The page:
Mr. Right Across the Street by Kathryn Freeman

Mr. Right Across the Street by Kathryn Freeman
Romcom Collection, Book 4
Publisher: One More Chapter
Genre: Contemporary, Romance
Rating: 4 stars
Reviewed by Xeranthemum

Mia Abbott’s move to Manchester was supposed to give her time and space from all the disastrous romantic choices she’s made in her past. But then the hot guy who lives opposite – the one who works out every day at exactly 10 a.m., not that Mia has noticed thank-you-very-much – starts leaving notes in his window…for her.

Bar owner Luke Doyle has his own issues to deal with but as he shows Mia the sights of her new city he also shows her what real romance looks like for the first time. And when he cooks up a signature cocktail in her honour, she realises that the man behind the bar is even more enticing than any of his creations. And once she’s had a taste she knows it will never be enough!

For pure escapism, this spicy-lite feel-good romance story fit my mood to a T. Mr. Right Across the Street is more like ‘across the complex’ since it takes place between facing apartments. Still, it was a unique way to pursue a romance.

Some readers might think it’s creepy to have messages taped to windows to be seen by someone else, but the author had her main character, Mia, discuss it with her sister, then Ms. Freeman had Luke, the hero, address the issue so as far am I’m concerned, with everything out in the open, I was free to enjoy the quirkiness of the story.

I enjoyed Mia’s growing relationship with her neighbor, the grumpy Stan. The initial description was a turn off but, that’s one of the strong points in this story. Mia attempted to get to know her neighbor and in doing so, went beyond the superficial and discovered the person her neighbor actually was. That reaching out, that overlooking initial appearances is something people forget to do. They get so hung up on the looks that the depths of a person are never revealed, and possible friendships never materialize. I think that is one of the reasons I enjoyed this book so much. Where there were many opportunities for angst, anger, spite, back-stabbing and over the top emotional drama, Ms. Freeman avoided all that by giving Mia a sunny personality that tried not to be quick to judge, and when she did, and it was found out not to be what she thought, she stepped up to the plate and apologized; she owned her mistake and moved on. Now, that’s not saying the heroine was perfect. Nope, not by a long shot. She has hang-ups that were a bit repetitive, but then again, people who are self-conscious or feel vulnerable about themselves tend to do that – overthink, fret and repeat. Still, it would have been nice to have had a bit less of it.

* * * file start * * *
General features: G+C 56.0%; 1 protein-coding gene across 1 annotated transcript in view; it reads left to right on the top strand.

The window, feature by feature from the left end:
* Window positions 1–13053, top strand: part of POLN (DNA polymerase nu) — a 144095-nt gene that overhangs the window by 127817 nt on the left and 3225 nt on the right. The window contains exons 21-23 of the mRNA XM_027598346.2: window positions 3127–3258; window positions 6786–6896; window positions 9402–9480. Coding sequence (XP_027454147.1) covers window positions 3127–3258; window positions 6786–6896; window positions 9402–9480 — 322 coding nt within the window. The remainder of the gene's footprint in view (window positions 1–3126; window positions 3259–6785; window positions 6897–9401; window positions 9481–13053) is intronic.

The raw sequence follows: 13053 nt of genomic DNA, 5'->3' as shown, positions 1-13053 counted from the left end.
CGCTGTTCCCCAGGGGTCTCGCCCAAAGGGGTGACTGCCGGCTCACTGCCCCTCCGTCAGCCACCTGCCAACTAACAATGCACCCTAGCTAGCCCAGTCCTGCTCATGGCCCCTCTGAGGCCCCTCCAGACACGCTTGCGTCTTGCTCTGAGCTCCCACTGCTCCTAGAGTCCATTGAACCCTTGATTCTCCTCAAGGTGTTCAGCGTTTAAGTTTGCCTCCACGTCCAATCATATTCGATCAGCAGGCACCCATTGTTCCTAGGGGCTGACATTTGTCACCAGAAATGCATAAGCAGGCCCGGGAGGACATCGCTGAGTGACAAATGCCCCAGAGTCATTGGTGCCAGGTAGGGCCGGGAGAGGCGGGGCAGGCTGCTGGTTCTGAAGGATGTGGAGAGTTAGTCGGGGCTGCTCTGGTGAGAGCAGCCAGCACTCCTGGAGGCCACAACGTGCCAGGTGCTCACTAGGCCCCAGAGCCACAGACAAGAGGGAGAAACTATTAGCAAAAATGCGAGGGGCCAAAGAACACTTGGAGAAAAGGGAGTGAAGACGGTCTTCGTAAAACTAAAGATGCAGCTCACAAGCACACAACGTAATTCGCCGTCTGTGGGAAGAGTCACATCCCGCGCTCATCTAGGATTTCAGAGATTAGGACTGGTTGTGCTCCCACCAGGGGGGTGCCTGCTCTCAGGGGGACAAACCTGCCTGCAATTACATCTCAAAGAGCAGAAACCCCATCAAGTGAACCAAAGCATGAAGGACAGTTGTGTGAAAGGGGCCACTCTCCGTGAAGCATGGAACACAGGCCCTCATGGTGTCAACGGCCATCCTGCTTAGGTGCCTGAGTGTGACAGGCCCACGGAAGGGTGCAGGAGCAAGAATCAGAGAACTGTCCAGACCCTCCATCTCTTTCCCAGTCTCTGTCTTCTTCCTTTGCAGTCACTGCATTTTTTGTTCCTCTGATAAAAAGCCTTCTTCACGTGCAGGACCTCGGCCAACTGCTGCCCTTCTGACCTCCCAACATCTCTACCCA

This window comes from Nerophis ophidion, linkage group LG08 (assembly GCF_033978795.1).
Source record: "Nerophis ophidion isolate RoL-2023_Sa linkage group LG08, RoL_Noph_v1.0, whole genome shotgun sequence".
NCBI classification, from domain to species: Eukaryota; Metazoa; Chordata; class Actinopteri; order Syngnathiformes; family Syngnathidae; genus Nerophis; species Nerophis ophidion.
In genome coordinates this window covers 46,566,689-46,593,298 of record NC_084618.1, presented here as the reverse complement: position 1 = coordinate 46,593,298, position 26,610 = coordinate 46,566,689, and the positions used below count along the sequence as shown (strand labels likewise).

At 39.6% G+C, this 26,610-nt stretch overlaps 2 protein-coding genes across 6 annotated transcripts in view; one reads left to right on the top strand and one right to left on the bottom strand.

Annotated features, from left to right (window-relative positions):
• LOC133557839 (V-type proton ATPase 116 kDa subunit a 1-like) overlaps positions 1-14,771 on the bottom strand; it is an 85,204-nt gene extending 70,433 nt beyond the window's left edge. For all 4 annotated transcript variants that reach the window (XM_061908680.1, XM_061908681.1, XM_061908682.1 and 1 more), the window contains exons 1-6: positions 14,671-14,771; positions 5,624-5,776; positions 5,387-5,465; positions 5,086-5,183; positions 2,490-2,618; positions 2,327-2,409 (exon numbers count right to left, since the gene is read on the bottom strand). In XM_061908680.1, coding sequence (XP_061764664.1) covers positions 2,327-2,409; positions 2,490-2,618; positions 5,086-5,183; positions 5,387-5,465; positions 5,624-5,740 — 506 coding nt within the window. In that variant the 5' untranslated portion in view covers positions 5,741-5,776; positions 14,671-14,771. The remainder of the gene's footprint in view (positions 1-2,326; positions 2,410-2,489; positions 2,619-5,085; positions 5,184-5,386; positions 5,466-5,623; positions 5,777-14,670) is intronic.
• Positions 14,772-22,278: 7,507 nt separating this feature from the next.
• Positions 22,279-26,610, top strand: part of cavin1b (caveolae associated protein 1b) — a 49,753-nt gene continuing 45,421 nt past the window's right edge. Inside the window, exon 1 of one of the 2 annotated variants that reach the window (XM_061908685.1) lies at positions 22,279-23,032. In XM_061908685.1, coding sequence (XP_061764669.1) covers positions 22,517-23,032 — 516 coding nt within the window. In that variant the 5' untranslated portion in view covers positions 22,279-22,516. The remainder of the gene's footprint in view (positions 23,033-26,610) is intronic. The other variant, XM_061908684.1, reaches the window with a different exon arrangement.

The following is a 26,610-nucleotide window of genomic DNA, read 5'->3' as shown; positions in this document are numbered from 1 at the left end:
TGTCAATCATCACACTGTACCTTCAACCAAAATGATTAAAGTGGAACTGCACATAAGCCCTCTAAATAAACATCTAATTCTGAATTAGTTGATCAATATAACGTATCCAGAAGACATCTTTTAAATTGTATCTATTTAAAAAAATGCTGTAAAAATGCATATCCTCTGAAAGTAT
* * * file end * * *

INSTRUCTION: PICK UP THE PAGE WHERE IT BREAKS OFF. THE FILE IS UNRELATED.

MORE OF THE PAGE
Luke is a bar owner who has his own demons to deal with. He has secrets that tend to be the ones that stir the plot the most, and could possibly annoy readers the most. Communication is lacking at times on his part. Once a reader gets the entire picture, I guess I can see where he was coming from. His secrets were a little out of the ordinary but it’s the way poor Mia discovers them that I had a hard time with. Luke is fallible, all too human, and has put himself in a very bad situation by the life decisions he’s made so far. Again, Mia has the right to not be so trusting because Luke, who wants to be trusted, just didn’t understand for the longest time that he needed to get over himself and lay it all out there. So, instead, readers are treated to what feels like a dentist appointment – getting those secrets out was like pulling teeth.

I mentioned that this book is spicy-lite. I think this story could have done very well at a sensual level, but there’s the eventual capitulation to the slow burn Mia and Luke have been fanning all through the story and they end up taking it to the bedroom, and the door is left open. I’m glad it was a short visit. I liked the whole premise of the romance, the secondary characters, the plot, the floppy-eared bunny, the brusque neighbor and the loving but interfering family members enough to not need the bedroom details. But, for readers who need to have those scenes in a story, they should be pleased at the delivery.

Another strong aspect that comes through deals with Mia and Freya. That could have been a whole kettle of toxic fish but again, the author gave Mia an inner strength, and a caring and forgiving nature. Forgiveness is a wonderful, healing attribute that not many people remember to practice these days. The author applied it quite effectively and is another reason why I liked this novel.

All in all, Mr. Right Across the Street was a delightful, engaging, and happy romance story that made me smile many times. I’m really glad I read it and think it would be a good book for romance readers to spend time with on a lazy afternoon.

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